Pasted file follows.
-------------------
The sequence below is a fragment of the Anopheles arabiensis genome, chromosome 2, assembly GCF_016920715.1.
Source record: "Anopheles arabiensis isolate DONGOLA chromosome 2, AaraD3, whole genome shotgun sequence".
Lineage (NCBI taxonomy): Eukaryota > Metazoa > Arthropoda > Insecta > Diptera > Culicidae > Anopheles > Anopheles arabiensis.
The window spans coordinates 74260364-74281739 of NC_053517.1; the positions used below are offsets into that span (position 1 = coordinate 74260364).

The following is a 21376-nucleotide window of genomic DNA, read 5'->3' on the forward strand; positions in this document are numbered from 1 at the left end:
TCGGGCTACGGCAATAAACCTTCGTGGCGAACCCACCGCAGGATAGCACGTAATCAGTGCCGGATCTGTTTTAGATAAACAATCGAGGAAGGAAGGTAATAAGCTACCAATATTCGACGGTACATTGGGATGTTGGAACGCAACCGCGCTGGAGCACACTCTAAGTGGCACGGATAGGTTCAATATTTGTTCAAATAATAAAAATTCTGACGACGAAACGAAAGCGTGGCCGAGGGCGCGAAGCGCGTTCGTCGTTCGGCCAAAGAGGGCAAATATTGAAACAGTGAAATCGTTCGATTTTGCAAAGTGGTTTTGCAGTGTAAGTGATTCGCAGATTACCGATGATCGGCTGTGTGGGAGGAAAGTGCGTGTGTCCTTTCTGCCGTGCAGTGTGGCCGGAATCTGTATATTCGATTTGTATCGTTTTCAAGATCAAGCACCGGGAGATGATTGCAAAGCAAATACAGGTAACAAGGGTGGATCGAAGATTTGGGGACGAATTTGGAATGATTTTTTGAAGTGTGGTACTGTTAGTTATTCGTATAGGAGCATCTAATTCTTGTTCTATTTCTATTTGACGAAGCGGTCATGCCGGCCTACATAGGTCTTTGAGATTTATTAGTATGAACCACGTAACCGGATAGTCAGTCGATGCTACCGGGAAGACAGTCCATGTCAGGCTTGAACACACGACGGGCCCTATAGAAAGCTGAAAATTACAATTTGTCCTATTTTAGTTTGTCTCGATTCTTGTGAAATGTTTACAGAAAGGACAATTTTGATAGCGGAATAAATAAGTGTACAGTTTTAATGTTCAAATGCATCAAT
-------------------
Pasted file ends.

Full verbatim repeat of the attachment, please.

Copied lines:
The sequence below is a fragment of the Anopheles arabiensis genome, chromosome 2, assembly GCF_016920715.1.
Source record: "Anopheles arabiensis isolate DONGOLA chromosome 2, AaraD3, whole genome shotgun sequence".
Lineage (NCBI taxonomy): Eukaryota > Metazoa > Arthropoda > Insecta > Diptera > Culicidae > Anopheles > Anopheles arabiensis.
The window spans coordinates 74260364-74281739 of NC_053517.1; the positions used below are offsets into that span (position 1 = coordinate 74260364).

The following is a 21376-nucleotide window of genomic DNA, read 5'->3' on the forward strand; positions in this document are numbered from 1 at the left end:
TCGGGCTACGGCAATAAACCTTCGTGGCGAACCCACCGCAGGATAGCACGTAATCAGTGCCGGATCTGTTTTAGATAAACAATCGAGGAAGGAAGGTAATAAGCTACCAATATTCGACGGTACATTGGGATGTTGGAACGCAACCGCGCTGGAGCACACTCTAAGTGGCACGGATAGGTTCAATATTTGTTCAAATAATAAAAATTCTGACGACGAAACGAAAGCGTGGCCGAGGGCGCGAAGCGCGTTCGTCGTTCGGCCAAAGAGGGCAAATATTGAAACAGTGAAATCGTTCGATTTTGCAAAGTGGTTTTGCAGTGTAAGTGATTCGCAGATTACCGATGATCGGCTGTGTGGGAGGAAAGTGCGTGTGTCCTTTCTGCCGTGCAGTGTGGCCGGAATCTGTATATTCGATTTGTATCGTTTTCAAGATCAAGCACCGGGAGATGATTGCAAAGCAAATACAGGTAACAAGGGTGGATCGAAGATTTGGGGACGAATTTGGAATGATTTTTTGAAGTGTGGTACTGTTAGTTATTCGTATAGGAGCATCTAATTCTTGTTCTATTTCTATTTGACGAAGCGGTCATGCCGGCCTACATAGGTCTTTGAGATTTATTAGTATGAACCACGTAACCGGATAGTCAGTCGATGCTACCGGGAAGACAGTCCATGTCAGGCTTGAACACACGACGGGCCCTATAGAAAGCTGAAAATTACAATTTGTCCTATTTTAGTTTGTCTCGATTCTTGTGAAATGTTTACAGAAAGGACAATTTTGATAGCGGAATAAATAAGTGTACAGTTTTAATGTTCAAATGCATCAAT